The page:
My 100th stranger.
When I took my last photo, when the final stranger was photographed, I felt jubilant, felt an immense sense of accomplishment. But I also felt sad: I wanted to keep going. Standing on Sparks Street at O'Connor, I didn't want the project to end. I remained in the downtown core, took many more photographs, but approached no people, asked for no portrait shots. And it was tough: I saw people who I would have loved to talk to, saw people who had a lot of character. Perhaps, in the future, if I see someone who grabs my attention, who has some trait that attracts me, I'll walk up to her or him, introduce myself, and ask if I can take a photograph.

To see my photos, go to my Flickr album. My family is asking me to make a short video, similar to the one I made when I finished my Bate Island Project. Perhaps I will. Perhaps, I'll have something ready for Music Monday. Stay tuned.

My 100 Strangers project is over. Thanks to all of you who offered support and encouragement over the past few months, and a special thanks to all of those wonderful strangers who agreed to participate. Without you, this project would have been impossible.

All I can ask myself now is, what's next?

Tuesday, June 23, 2015

Lazy Post

It happens.

I miss a couple of decent nights of sleep, I get tired, and the first thing to shut down is my brain, followed closely by my body.

Sometimes, I can fight through the fatigue to finish a particular physical task. But when it comes to mental exhaustion, I can't force my mind to fight through it and come up with an idea, can't make my brain churn thoughts into written words.

I can't remember the last time I went to bed before 1AM, the last time I slept in beyond seven o'clock.

Except tonight, when I give myself a break. I leave you with an ominous sky, shot at sunset, with my daughters, at the Champlain Lookout, on Father's Day.

I'll have more words for you on Thursday. Tomorrow is a Wordless Wednesday.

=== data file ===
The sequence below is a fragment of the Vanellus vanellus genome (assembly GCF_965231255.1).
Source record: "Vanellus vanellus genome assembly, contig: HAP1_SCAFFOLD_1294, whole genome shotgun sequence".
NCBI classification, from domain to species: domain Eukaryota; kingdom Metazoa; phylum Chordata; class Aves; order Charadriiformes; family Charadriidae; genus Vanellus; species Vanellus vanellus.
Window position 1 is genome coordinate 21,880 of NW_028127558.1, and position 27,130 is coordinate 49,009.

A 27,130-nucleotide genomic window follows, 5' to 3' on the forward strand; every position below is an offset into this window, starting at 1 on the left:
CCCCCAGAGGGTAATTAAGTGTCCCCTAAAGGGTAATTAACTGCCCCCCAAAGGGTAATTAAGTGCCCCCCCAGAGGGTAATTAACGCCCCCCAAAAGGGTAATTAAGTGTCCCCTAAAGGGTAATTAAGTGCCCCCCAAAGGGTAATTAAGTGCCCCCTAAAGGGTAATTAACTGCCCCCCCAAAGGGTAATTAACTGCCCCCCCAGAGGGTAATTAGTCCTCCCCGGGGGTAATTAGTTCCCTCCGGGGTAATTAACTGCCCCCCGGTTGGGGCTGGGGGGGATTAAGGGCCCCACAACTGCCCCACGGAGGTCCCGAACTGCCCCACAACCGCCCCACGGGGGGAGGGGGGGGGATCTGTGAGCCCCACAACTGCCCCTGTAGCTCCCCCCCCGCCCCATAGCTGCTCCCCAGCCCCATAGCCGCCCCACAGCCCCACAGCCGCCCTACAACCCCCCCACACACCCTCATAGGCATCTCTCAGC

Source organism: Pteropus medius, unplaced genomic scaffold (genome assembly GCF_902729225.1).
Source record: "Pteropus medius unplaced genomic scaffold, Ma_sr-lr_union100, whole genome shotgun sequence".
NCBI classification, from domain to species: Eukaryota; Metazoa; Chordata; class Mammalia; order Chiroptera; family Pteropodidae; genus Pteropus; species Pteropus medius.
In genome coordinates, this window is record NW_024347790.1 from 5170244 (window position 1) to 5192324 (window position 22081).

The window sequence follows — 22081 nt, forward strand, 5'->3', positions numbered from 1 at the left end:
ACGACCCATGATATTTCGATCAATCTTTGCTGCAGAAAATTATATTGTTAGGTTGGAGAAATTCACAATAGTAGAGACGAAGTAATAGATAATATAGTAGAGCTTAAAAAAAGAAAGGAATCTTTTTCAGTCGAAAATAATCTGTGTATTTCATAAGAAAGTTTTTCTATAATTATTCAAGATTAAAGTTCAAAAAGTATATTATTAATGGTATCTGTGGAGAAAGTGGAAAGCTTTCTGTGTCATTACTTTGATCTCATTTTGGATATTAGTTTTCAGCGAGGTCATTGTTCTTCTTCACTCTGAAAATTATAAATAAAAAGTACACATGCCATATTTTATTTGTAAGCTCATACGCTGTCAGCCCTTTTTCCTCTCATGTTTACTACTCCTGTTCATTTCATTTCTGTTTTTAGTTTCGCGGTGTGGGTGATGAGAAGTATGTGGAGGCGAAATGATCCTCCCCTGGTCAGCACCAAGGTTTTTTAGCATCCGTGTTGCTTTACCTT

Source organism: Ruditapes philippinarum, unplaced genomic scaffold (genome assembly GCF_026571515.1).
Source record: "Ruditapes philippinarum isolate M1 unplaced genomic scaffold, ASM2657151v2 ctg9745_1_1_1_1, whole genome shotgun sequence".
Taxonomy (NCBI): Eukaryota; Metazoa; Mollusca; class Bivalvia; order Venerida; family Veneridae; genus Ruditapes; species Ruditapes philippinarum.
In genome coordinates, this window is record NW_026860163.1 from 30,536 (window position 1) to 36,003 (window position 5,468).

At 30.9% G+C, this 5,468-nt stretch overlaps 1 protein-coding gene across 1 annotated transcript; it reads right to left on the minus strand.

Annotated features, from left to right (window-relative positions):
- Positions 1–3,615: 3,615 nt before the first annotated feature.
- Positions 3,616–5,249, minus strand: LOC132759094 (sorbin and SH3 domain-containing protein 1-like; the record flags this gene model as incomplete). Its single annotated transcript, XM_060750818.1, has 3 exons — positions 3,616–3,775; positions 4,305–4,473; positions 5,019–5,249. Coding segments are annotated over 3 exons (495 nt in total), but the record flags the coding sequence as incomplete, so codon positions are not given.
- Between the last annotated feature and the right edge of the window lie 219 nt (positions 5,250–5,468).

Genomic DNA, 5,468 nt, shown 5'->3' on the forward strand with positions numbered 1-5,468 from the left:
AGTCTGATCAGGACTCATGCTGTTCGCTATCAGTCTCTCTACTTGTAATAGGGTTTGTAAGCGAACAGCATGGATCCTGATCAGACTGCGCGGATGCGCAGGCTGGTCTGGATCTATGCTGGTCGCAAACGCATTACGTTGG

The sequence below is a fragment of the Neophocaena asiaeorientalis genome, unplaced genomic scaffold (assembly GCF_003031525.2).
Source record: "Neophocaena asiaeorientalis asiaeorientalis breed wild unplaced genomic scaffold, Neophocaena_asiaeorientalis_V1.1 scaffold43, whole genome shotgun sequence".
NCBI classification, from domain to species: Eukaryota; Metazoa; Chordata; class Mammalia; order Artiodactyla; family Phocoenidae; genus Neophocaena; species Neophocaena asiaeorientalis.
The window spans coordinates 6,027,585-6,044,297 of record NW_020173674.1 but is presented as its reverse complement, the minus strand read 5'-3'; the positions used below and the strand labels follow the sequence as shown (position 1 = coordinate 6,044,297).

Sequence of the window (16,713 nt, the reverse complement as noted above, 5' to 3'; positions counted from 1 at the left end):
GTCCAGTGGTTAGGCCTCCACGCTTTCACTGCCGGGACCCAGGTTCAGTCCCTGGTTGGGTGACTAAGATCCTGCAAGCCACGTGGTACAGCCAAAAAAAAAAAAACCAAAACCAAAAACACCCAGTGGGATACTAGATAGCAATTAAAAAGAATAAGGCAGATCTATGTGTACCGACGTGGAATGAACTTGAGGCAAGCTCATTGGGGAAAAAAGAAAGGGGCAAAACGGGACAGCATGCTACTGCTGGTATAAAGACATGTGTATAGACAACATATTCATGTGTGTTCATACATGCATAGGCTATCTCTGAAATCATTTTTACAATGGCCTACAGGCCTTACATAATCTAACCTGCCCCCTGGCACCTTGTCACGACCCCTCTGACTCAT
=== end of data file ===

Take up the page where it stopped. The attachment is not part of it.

Monday, June 22, 2015

Music Monday: Piano Blink

Once again, I have picked a random song from my smartphone, and this time I have come up with a song from one of my favourite Canadian songwriters, Hawksley Workman.

I have heard several versions of his song, "Piano Blink," including a slow, melancholy version when I first saw him perform live, and I love every version.

Here's a video that Hawksley shot, by the look of it, from inside Toronto's Eaton Centre, after closing.

Have a watch.

Happy Monday!

Friday, June 19, 2015

Photo Friday: Sarah Slean

Yes, give me a small venue every time.

Give me a performance where you are so close to the artist that you can reach out and touch her. Where she not only gives a great show, not only sings with a beauty that brings me to the verge of tears, but she also talks to her audience, makes us feel like we're a smaller group than we are already, where she brings an intimacy that you cannot achieve on a big stage.

She saw me and said hello and called me a friend as she took to the stage. As she left it, she took my outstretched hand and squeezed it. We chatted after the show, as her many adoring fans came to congratulate her and thank her for the wonderful evening.

I can die now.

Yes, give me a small venue every time.

Happy Friday!

Sidebar: It should be duly noted that Sarah had to call in a last-minute change to the string quartet that so beautifully accompanied her. Ottawa's own Thaddeus Morden learned all of the numbers over the course of the day, leading up to Wednesday night's show at North on 29, in Mississippi Mills. And though he hit a slight snag at the start of the first number, "Weight" (my favourite Sarah Slean song), he shone through the rest of the night. Being the only cellist, he had no one to hide behind, and he didn't need to hide at all. Bravo!

Thursday, June 18, 2015

Give Me a Small Venue Anytime